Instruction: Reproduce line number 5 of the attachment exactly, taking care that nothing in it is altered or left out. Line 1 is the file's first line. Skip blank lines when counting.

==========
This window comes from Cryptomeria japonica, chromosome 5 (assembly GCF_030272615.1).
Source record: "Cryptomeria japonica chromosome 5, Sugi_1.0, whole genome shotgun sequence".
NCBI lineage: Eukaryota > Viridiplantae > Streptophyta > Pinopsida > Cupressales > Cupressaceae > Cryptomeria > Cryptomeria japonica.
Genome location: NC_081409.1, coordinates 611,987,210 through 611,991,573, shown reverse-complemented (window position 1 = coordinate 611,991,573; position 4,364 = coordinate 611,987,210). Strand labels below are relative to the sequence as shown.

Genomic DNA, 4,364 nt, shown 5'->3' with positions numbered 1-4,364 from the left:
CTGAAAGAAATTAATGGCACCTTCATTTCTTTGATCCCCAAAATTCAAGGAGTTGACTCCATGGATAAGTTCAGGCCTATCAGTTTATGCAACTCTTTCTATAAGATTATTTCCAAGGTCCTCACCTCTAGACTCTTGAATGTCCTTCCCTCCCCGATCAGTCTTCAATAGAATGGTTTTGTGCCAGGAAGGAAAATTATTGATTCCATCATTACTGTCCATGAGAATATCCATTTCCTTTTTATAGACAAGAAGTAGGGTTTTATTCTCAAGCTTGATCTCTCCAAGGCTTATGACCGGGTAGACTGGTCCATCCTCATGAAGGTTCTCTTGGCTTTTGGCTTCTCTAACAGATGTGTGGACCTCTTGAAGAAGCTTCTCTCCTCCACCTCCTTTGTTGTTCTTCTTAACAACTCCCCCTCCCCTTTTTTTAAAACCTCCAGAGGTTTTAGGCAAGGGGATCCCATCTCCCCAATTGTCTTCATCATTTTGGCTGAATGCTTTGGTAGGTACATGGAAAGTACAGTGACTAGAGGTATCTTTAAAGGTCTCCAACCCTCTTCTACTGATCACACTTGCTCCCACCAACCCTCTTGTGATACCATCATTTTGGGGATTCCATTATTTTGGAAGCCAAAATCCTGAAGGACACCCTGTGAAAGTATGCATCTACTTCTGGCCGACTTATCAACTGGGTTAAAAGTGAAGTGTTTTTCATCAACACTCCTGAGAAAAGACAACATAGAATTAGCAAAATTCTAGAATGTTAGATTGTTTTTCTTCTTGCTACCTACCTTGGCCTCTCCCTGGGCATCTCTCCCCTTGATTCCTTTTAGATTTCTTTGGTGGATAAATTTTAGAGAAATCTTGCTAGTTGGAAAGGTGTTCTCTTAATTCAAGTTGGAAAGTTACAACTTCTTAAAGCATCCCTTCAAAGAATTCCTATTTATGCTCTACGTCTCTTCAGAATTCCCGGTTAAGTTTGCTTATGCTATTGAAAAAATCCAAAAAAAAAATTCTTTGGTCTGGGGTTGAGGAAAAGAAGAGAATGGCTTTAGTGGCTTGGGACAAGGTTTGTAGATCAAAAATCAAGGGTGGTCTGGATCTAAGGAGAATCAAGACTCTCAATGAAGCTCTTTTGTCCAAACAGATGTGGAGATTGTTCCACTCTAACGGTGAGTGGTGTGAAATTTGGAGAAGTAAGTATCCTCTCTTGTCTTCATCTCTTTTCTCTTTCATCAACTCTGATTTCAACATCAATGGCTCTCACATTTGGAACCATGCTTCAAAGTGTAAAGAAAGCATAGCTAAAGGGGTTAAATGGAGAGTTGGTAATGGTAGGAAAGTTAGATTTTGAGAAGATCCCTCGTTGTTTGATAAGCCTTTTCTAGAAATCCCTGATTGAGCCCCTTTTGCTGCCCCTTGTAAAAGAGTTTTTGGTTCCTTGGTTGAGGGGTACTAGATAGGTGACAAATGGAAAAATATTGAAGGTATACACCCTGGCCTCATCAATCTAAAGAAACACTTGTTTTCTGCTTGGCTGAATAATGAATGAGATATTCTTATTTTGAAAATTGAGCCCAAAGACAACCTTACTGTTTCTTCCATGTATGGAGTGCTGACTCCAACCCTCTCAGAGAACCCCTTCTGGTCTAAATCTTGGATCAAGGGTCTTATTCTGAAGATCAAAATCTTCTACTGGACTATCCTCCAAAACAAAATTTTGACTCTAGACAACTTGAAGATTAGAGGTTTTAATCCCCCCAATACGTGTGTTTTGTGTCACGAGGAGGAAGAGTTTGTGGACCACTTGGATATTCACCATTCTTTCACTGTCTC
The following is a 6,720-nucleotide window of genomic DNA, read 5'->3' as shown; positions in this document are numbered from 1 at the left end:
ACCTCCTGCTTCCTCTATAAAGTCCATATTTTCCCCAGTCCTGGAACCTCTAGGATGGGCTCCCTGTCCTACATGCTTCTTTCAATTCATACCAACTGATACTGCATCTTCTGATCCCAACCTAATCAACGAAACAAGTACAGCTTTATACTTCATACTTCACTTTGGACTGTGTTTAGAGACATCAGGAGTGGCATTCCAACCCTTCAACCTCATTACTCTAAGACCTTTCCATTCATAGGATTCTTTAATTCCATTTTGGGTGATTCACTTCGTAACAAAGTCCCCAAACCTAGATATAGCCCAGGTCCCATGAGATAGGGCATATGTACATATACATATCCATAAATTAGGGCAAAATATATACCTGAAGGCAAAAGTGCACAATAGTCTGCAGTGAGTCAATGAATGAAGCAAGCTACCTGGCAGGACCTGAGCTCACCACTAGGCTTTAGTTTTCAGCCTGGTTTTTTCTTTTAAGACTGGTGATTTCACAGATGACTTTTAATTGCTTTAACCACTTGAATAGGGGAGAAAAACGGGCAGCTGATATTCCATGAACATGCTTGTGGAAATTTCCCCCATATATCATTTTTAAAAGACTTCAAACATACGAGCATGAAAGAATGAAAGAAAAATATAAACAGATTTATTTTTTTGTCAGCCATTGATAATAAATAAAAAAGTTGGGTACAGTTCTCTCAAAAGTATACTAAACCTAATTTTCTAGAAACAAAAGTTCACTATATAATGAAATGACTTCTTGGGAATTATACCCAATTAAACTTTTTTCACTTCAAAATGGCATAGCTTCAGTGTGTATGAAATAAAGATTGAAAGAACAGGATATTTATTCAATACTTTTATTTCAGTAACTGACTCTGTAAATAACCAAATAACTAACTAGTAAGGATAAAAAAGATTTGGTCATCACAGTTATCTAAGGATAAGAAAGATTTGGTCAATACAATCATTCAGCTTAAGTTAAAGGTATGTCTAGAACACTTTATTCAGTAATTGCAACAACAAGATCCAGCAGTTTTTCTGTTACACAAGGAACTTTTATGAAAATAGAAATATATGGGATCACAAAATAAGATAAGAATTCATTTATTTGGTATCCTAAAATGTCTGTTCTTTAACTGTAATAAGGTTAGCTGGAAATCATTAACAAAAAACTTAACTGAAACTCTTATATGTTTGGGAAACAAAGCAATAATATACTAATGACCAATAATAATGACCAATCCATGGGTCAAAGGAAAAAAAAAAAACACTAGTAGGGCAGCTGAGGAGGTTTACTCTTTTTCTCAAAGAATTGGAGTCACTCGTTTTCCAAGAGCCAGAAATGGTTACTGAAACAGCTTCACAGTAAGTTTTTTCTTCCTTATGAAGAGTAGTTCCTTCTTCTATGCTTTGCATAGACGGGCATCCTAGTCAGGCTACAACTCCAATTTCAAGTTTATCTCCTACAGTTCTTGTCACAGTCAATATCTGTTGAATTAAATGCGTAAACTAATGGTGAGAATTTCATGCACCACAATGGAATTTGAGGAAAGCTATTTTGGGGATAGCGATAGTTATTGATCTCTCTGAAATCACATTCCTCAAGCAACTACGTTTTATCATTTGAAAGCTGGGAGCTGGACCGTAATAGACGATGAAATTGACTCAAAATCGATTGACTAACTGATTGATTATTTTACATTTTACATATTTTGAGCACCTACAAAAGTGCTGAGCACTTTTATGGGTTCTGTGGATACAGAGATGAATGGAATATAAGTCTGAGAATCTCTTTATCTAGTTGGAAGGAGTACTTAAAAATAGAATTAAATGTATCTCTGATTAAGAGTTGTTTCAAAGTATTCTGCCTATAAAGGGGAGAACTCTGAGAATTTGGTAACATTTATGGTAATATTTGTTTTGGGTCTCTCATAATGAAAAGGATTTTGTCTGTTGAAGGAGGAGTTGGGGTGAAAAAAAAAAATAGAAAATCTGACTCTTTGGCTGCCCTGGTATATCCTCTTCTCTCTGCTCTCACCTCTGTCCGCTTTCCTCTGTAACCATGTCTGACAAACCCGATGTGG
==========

Genomic DNA, 4,364 nt, shown 5'->3' with positions numbered 1-4,364 from the left: